Contribution by Cree Whelshula, NLCC TTA Director

Have you ever wondered what the most difficult language in the world to learn is? The answer to that question is, it depends. Languages vary in difficulty depending on your first language.

Most Indigenous children in the United States speak English as their first language. Many Indigenous languages are verb-based and polysynthetic, which makes them very different from English. There are wider phonetic and structural differences between English and Indigenous languages versus learning a second language like French, Spanish, German, etc. If we are not exposed to our Native language before the age of 12, our brain then becomes hardwired for English patterns, intonations, and rules, which can make it even more difficult to grasp concepts in indigenous languages.

Endangered languages often lack learning resources or support materials. Polyglots (people who know many languages) are able to learn many languages so quickly because they usually learn languages that have an abundance of resources that pique their interest. Public school teachers can go to websites like Teachers Pay Teachers (https://www.teacherspayteachers.com/) or order children’s books online. However, a Native language immersion school teacher would need to develop these materials from scratch. Typically, resources that are available in endangered languages are things like papers, word lists, and audio recordings that heavily rely on the learner to be able to figure it out for themselves. If a brand-new learner was to try and self-learn, they would need to depend on these materials as well as learn how to read proficiently first.

I could move to Germany right now and return a year from now as a fluent German speaker through simply immersing myself in the language and culture. I have yet to see that as an option for any endangered language learner. There are short opportunities that may be available like immersion camps or through specific programs like master-apprentice programs, but nothing that could replicate the experience of an entire community using the Indigenous language as the primary language. Accessibility to classes/language speakers is also a challenge as there are not enough resources to have language programs available in every community or someone’s life circumstances does not allow for them to be within proximity to classes or speakers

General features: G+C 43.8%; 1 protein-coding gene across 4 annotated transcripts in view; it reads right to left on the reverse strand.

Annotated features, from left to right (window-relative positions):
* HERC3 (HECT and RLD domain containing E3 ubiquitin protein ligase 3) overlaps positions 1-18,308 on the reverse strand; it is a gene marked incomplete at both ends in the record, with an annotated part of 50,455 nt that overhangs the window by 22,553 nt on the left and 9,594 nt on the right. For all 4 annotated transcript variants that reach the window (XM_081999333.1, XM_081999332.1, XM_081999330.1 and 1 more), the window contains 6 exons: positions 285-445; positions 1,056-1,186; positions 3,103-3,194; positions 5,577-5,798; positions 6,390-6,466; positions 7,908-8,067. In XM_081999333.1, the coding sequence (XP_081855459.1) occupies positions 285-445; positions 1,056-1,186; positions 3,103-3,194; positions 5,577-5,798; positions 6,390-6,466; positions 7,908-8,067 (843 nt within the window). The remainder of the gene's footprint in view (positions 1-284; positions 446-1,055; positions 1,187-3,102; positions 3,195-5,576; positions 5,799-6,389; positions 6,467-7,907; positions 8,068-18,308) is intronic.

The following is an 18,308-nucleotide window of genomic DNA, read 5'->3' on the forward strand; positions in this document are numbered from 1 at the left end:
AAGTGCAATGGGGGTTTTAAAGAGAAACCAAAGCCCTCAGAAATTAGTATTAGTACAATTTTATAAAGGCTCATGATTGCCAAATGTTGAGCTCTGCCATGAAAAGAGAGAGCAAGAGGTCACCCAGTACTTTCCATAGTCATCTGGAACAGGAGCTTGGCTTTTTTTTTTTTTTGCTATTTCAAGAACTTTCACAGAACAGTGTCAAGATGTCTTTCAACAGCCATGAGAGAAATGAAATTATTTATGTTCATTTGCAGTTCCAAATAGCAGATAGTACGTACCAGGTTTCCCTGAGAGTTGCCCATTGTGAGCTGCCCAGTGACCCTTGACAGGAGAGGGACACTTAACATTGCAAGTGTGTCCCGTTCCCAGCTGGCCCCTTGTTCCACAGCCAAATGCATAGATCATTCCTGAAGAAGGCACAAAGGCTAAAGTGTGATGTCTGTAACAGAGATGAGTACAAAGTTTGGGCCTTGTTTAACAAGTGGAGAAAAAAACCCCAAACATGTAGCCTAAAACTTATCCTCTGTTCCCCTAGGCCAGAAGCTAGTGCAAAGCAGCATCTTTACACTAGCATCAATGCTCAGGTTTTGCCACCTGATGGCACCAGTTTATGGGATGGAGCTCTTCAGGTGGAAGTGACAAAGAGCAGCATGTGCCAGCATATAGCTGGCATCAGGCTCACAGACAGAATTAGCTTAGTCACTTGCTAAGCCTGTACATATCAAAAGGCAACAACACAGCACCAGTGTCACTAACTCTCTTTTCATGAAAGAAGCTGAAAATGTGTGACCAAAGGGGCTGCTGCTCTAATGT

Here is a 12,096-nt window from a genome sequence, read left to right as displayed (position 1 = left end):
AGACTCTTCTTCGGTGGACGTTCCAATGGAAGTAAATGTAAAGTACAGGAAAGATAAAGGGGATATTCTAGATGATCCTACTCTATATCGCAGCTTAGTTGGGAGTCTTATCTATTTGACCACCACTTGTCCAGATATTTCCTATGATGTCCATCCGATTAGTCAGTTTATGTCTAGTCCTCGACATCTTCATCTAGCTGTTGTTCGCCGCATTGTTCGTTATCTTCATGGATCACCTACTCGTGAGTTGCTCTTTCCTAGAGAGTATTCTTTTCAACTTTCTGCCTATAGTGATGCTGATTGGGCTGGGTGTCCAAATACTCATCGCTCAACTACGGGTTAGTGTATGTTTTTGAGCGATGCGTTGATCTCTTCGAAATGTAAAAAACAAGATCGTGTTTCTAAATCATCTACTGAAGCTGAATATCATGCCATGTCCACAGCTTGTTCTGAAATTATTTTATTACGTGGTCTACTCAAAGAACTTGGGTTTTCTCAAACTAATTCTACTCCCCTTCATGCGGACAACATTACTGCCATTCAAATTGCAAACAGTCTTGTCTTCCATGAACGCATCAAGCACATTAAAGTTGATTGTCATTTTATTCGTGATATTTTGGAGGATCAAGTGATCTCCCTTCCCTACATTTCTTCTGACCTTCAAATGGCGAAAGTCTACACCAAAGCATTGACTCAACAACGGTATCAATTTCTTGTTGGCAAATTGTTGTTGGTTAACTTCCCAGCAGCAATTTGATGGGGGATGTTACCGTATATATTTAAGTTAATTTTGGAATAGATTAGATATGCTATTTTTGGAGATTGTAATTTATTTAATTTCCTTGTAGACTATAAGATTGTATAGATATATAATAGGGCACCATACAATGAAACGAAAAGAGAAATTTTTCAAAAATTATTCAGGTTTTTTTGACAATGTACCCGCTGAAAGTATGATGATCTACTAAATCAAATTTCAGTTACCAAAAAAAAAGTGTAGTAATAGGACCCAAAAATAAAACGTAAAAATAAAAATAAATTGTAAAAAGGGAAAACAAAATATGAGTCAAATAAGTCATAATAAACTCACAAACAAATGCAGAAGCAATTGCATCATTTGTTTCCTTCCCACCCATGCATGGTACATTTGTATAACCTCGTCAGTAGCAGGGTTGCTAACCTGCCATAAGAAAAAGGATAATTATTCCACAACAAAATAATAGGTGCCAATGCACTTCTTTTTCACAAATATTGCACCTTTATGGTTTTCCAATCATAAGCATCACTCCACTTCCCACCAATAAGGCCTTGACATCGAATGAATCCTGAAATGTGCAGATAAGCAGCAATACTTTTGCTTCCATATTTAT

Many of our communities are struggling with social ills such as addictions, suicide rates, low academic achievement, poverty, etc. It is hard to add language learning to your list of things to do when you are barely getting by financially or emotionally. It is also difficult to get the resources needed to support language revitalization when there are other concerns that may take precedence. Although language and culture are proven to address almost all social ills found in our communities, a lot of community outreach and education is necessary to get buy-in from tribal leadership and the community as a whole.

Endangered language learners and teachers have a lot of unique challenges to overcome. Many wear multiple hats simultaneously as teacher and learner, material developer, maintenance/janitorial, laborer, etc. In understanding the unique challenges, perhaps finding solutions will also come a little easier.